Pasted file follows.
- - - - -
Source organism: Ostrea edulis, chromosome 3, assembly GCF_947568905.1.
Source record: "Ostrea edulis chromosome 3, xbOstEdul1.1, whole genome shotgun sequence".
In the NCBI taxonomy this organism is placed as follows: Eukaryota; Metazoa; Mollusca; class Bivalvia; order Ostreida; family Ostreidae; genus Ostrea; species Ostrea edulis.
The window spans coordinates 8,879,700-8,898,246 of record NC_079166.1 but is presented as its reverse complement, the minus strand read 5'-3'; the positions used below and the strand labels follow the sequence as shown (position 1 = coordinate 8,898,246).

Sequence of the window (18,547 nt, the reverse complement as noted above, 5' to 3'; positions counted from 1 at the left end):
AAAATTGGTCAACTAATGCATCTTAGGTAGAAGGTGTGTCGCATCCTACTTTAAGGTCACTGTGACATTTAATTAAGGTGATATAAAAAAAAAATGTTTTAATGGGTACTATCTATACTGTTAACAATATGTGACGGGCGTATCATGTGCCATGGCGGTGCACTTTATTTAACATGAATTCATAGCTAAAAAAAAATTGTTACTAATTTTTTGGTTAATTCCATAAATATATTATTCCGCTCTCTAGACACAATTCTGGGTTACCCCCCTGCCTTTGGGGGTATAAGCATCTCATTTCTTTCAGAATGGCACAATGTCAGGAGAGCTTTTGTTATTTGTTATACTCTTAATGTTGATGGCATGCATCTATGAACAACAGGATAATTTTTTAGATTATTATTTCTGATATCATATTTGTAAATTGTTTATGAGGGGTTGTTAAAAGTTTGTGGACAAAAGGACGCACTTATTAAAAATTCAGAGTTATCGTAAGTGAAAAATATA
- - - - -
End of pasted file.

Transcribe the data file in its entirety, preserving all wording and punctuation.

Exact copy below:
Source organism: Ostrea edulis, chromosome 3, assembly GCF_947568905.1.
Source record: "Ostrea edulis chromosome 3, xbOstEdul1.1, whole genome shotgun sequence".
In the NCBI taxonomy this organism is placed as follows: Eukaryota; Metazoa; Mollusca; class Bivalvia; order Ostreida; family Ostreidae; genus Ostrea; species Ostrea edulis.
The window spans coordinates 8,879,700-8,898,246 of record NC_079166.1 but is presented as its reverse complement, the minus strand read 5'-3'; the positions used below and the strand labels follow the sequence as shown (position 1 = coordinate 8,898,246).

Sequence of the window (18,547 nt, the reverse complement as noted above, 5' to 3'; positions counted from 1 at the left end):
AAAATTGGTCAACTAATGCATCTTAGGTAGAAGGTGTGTCGCATCCTACTTTAAGGTCACTGTGACATTTAATTAAGGTGATATAAAAAAAAAATGTTTTAATGGGTACTATCTATACTGTTAACAATATGTGACGGGCGTATCATGTGCCATGGCGGTGCACTTTATTTAACATGAATTCATAGCTAAAAAAAAATTGTTACTAATTTTTTGGTTAATTCCATAAATATATTATTCCGCTCTCTAGACACAATTCTGGGTTACCCCCCTGCCTTTGGGGGTATAAGCATCTCATTTCTTTCAGAATGGCACAATGTCAGGAGAGCTTTTGTTATTTGTTATACTCTTAATGTTGATGGCATGCATCTATGAACAACAGGATAATTTTTTAGATTATTATTTCTGATATCATATTTGTAAATTGTTTATGAGGGGTTGTTAAAAGTTTGTGGACAAAAGGACGCACTTATTAAAAATTCAGAGTTATCGTAAGTGAAAAATATA